Although itâ€™s home to a large number of hotels, Lisbonâ€™s Avenidas Novas district is the least touristy in the city. Mostly dating from the the early-to-mid-20th-century, itâ€™s mostly a business and residential area, but there are a couple of museums that top the list of must-see attractions for many tourists. If youâ€™re staying in this part of town, or are simply passing by, consider these often-overlooked recommendations:
CALOUSTE GULBENKIAN MUSEUM
Itâ€™s the must-see museum in town, so many do end up here. But even those who donâ€™t particularly enjoy museums will want to check it out, even if just to enjoy its wonderful gardens. Take advantage of Lisbonâ€™s mostly-sunny weather throughout the spring, summer, and autumn months, and catch some sun or have a picnic on the lawns by the duck ponds. Once inside the museum, youâ€™ll find a treasure trove of masterpieces from the East and West.
MODERN ART CENTER
Those who enjoy modern art will want to discover Portugalâ€™s modern artists. Their work is on display in temporary and permanent collections at this museum on the grounds of the Gulbenkian museum and park. Managed by the same foundation, it also has a good collection of British works.
This is the classic European cafÃ©, with a mirrored interior that could very well be part of a royal palace. Admire the architecture as you enjoy a huge selection of sugary pastries that the cafÃ© and Lisbon are famous for.
MEDEIROS E ALMEIDA MUSEUM
It doesnâ€™t even come listed in many guidebooks so it just may be one of Lisbonâ€™s most wonderfully surprising attractions. Itâ€™s the former private residence of a wealthy businessman from the late 1800s, who lived among the works of art he collected. Highlights of a visit include not just those precious pieces, but also the rooms themselves. Thereâ€™s a Rembrandt portrait, paintings by Rubens and Tiepolo, and the beautiful â€œLake Roomâ€ covered in tile panels from the 1700s and with a fountain that used to be at the gardens of Versailles.
MUSEU DA CIDADE
Get to know Lisbon a little more by touring this museum that tells the story of its different periods in history. Housed in a palace built by the king for his mistress, it includes a pleasant garden with real peacocks roaming around other ceramic creatures.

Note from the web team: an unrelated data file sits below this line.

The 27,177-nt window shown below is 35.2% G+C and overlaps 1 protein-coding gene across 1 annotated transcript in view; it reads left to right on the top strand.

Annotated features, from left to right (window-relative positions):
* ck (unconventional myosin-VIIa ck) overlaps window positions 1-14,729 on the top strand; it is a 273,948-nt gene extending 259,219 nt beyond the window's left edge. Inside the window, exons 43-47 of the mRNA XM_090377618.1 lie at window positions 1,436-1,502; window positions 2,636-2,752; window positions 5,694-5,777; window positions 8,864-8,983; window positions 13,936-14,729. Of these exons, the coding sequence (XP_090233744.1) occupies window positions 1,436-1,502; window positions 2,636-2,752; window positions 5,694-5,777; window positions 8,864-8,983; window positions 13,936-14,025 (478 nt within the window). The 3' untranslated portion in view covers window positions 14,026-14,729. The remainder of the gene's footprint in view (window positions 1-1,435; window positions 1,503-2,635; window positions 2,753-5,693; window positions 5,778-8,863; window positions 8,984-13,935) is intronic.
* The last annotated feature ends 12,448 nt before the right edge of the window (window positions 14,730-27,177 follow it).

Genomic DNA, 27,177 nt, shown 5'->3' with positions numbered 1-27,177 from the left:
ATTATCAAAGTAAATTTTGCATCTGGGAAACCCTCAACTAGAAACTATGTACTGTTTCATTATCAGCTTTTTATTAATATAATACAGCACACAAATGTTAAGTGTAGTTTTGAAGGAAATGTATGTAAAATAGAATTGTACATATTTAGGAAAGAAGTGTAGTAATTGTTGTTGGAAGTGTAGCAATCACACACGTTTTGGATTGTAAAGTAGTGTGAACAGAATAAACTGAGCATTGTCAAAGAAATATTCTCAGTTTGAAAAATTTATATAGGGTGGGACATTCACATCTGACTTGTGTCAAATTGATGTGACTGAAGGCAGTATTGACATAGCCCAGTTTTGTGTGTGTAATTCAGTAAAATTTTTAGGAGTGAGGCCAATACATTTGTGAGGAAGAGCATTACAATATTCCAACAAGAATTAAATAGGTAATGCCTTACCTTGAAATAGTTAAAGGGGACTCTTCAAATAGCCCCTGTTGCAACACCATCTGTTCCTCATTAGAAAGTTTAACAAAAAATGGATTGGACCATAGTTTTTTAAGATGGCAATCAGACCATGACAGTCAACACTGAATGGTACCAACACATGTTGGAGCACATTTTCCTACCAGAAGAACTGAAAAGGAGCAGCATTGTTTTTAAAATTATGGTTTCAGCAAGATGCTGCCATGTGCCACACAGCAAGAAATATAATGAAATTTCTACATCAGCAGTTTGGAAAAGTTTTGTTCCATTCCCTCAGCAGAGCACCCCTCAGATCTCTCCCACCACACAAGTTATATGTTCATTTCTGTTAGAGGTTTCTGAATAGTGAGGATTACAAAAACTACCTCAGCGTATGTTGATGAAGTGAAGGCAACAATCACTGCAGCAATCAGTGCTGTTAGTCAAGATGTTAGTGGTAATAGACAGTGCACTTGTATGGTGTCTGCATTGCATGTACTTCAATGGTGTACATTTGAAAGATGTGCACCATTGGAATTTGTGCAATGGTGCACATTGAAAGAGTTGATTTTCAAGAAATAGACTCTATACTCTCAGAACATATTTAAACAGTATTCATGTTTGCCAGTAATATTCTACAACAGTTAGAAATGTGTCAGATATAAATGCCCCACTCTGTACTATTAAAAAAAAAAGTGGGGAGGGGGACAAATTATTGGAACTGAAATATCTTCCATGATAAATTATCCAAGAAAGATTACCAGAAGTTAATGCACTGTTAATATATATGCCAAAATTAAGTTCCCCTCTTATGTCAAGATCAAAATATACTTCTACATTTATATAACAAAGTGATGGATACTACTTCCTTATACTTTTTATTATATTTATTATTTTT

This Michelin-starred restaurant not only offers fine dining, but also views towards Edward VII Park and beyond. The food is mostly Mediterranean, and is a good choice for a dinner for two or for a larger group.
DECASTRO ELIAS RESTAURANT
One of the top local chefs that concentrates on traditional Portuguese cuisine for modern tastes is Miguel Castro Silva. Heâ€™s behind a trio of restaurants in town, and at this one not far from the Gulbenkian, he specializes in â€œpetiscosâ€, the tapas-like Portuguese dishes based on classic recipes.
EL CORTE INGLÃ‰S
Lisbonâ€™s two big department stores in Chiado burned down in a major fire in 1988, so this Spanish giant is currently the only one in the city. Skip the malls and head here instead on a rainy day, and youâ€™ll find everything you expect from a department store, but will also find a good food court on the lower level.
Itâ€™s worth a splurge at one of the cityâ€™s most refined restaurants. Itâ€™s on the top floor of the Ritz Four Seasons Hotel, and offers buffet lunches and a la carte dinners with city views. The food mixes Portuguese and international flavors.
End your day above Lisbon, at the top of the Sheraton Hotel. Have a drink in an elegant, relaxed space overlooking the city below.